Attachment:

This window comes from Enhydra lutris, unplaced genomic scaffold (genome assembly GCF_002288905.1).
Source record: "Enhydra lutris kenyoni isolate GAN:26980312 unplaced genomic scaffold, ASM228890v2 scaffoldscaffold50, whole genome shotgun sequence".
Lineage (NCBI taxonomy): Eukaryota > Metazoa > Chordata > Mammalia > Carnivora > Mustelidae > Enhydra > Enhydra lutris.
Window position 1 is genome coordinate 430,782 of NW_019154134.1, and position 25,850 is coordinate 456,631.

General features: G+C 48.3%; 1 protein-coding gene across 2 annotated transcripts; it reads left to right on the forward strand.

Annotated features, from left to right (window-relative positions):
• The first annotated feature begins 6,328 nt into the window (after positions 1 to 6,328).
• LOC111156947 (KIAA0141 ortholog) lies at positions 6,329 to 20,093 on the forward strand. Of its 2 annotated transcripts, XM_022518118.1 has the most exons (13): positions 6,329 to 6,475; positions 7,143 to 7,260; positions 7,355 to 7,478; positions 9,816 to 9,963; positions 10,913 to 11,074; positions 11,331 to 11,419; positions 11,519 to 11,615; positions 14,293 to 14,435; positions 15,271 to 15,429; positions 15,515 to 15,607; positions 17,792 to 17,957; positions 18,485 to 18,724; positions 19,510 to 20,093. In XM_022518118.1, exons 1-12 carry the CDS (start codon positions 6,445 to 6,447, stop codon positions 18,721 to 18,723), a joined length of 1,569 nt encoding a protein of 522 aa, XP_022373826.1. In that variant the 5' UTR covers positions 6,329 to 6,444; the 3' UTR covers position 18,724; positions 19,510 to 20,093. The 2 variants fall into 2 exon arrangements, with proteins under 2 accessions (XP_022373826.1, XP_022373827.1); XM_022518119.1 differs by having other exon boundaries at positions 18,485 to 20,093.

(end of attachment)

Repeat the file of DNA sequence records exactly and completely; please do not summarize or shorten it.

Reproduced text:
This window comes from Enhydra lutris, unplaced genomic scaffold (genome assembly GCF_002288905.1).
Source record: "Enhydra lutris kenyoni isolate GAN:26980312 unplaced genomic scaffold, ASM228890v2 scaffoldscaffold50, whole genome shotgun sequence".
Lineage (NCBI taxonomy): Eukaryota > Metazoa > Chordata > Mammalia > Carnivora > Mustelidae > Enhydra > Enhydra lutris.
Window position 1 is genome coordinate 430,782 of NW_019154134.1, and position 25,850 is coordinate 456,631.

General features: G+C 48.3%; 1 protein-coding gene across 2 annotated transcripts; it reads left to right on the forward strand.

Annotated features, from left to right (window-relative positions):
• The first annotated feature begins 6,328 nt into the window (after positions 1 to 6,328).
• LOC111156947 (KIAA0141 ortholog) lies at positions 6,329 to 20,093 on the forward strand. Of its 2 annotated transcripts, XM_022518118.1 has the most exons (13): positions 6,329 to 6,475; positions 7,143 to 7,260; positions 7,355 to 7,478; positions 9,816 to 9,963; positions 10,913 to 11,074; positions 11,331 to 11,419; positions 11,519 to 11,615; positions 14,293 to 14,435; positions 15,271 to 15,429; positions 15,515 to 15,607; positions 17,792 to 17,957; positions 18,485 to 18,724; positions 19,510 to 20,093. In XM_022518118.1, exons 1-12 carry the CDS (start codon positions 6,445 to 6,447, stop codon positions 18,721 to 18,723), a joined length of 1,569 nt encoding a protein of 522 aa, XP_022373826.1. In that variant the 5' UTR covers positions 6,329 to 6,444; the 3' UTR covers position 18,724; positions 19,510 to 20,093. The 2 variants fall into 2 exon arrangements, with proteins under 2 accessions (XP_022373826.1, XP_022373827.1); XM_022518119.1 differs by having other exon boundaries at positions 18,485 to 20,093.